A spokesman for Sabri's company, Sabri Properties, referred all questions to the developer's attorney, Andy Birrell, who did not return two phone calls seeking comment on Monday.

Sabri had acted as an intermediary between Ortega and city officials before. In a July 20 article, the Star Tribune reported that, after attempting to give a city inspector $300 worth of gift certificates to Mystic Lake Casino in 1999, Ortega told the inspector that his "good friend" Sabri had recommended the inspector as "a good person."

Also, this past April 11, Sabri spoke on Ortega's behalf before the city council's Public Safety and Regulatory Services Committee, which was considering whether to revoke the grocer's licenses. According to a transcript of that meeting, Sabri asserted that the city's actions represented "an anger and accumulation of resentment toward Mr. Ortega's violations." Giving Ortega one more chance to comply with city inspectors, Sabri continued, wouldn't mean that "the Minneapolis Health Department is going to fall apart and everybody is going to die and get poisoned tomorrow." (The health code violations city inspectors cited at Las Americas included rodents, moldy food, and "personal hygiene violations.")

Ortega's cause was also supported at the April 11 meeting by Al Garcia, a Minneapolis attorney and lobbyist with close ties to city council president Jackie Cherryhomes. Garcia, who is registered to lobby for Las Americas Inc., asked the committee to delay revoking Ortega's license. Finally, Ortega spoke in his own defense. "So, you know, I made mistakes," he told the committee, "but part of the difference you can see now on Lake Street and [in] south Minneapolis is because some of the things that we have done, so I want you to take that into consideration." The city council committee was unimpressed, though, and referred the matter to an administrative law judge.

It's not the first time Sabri has been at the center of controversy. For the past two years, the developer has been steadily acquiring real estate in Minneapolis's Central neighborhood (which is bounded by I-35W, Lake Street, Chicago Avenue, and 38th Street); he now owns a half-dozen properties, including three buildings within a block of Ortega's Lake Street Las Americas. While he has been lauded for revitalizing the down-at-heel neighborhood, Sabri has also been accused of using strong-arm tactics and stacking neighborhood meetings to suit his agenda--particularly with regard to a proposed hotel development between Lake Street and I-35W.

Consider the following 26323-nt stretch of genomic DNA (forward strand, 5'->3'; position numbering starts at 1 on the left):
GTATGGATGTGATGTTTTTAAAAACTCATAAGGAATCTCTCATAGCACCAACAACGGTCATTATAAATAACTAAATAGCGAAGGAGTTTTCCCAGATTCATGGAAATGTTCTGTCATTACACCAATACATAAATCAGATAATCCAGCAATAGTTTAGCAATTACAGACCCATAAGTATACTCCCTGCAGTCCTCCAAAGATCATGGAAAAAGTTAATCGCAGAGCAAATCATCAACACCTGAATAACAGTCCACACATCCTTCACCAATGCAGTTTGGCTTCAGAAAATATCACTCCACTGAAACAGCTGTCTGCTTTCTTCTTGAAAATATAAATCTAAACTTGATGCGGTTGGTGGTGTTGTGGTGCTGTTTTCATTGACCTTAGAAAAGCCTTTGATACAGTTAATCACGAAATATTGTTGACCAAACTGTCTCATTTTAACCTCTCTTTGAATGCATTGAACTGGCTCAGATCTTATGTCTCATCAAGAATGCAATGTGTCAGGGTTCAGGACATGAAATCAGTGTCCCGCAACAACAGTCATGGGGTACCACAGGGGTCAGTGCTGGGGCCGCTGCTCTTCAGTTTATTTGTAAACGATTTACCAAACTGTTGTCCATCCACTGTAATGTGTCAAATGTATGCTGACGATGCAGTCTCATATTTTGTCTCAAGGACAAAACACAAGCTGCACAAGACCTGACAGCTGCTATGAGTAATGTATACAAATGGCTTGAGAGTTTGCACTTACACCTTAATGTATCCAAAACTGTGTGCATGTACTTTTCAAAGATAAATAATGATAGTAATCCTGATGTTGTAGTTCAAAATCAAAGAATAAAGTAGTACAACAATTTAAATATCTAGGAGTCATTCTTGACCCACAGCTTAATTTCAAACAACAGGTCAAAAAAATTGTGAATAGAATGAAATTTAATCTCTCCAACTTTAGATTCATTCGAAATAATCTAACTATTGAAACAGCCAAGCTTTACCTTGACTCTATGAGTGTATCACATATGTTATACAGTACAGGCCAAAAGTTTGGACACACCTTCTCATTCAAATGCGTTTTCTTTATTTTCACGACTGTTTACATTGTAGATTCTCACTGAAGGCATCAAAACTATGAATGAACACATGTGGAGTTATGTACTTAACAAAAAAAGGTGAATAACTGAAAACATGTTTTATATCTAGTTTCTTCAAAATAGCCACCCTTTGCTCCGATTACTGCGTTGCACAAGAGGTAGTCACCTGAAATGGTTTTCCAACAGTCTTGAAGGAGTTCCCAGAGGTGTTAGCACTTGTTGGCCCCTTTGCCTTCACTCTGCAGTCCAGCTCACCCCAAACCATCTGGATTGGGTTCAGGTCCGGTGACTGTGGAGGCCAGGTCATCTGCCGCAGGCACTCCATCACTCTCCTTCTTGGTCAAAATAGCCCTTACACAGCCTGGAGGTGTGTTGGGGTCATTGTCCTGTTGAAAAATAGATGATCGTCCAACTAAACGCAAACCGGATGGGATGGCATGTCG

Sabri has also had extensive dealings with the Minneapolis Community Development Agency (MCDA), the city-council-directed bureaucracy whose purpose is to promote housing and economic development. In 1999, for instance, the MCDA sold Sabri a building at 301 E. Lake Street for $68,000 after the staff recommended Sabri's development plan over a competing bid. One of Sabri's staunchest allies within city hall was Brian Herron, who was quoted in a May 16 City Pages cover story about Sabri as saying that he had established "a good working relationship" with the developer.

In light of Herron's admission of corruption, the nature of this relationship has become the subject of intense scrutiny. Sixth Ward city council candidate Barb Lickness says she was questioned by FBI agents on July 20 about both Ortega's and Sabri's business dealings. And last week the U.S. Attorney's Office subpoenaed city inspections and licensing records relating to Sabri, as well as documents from the city's Neighborhood Revitalization Program and the MCDA.

Assistant U.S. Attorney Ward explains that his office does not identify a person in public documents unless that person has been charged with a crime. This "unindicted co-conspirator rule," he says, is designed to ensure the presumption of innocence: "If someone may be involved in criminal activity and there have been no formal allegations, we're not going to name them. We don't want to publicly incriminate them without letting them defend themselves in court." But according to Ward, the fact that federal investigators have not named the businessman does not preclude the possibility of further indictments.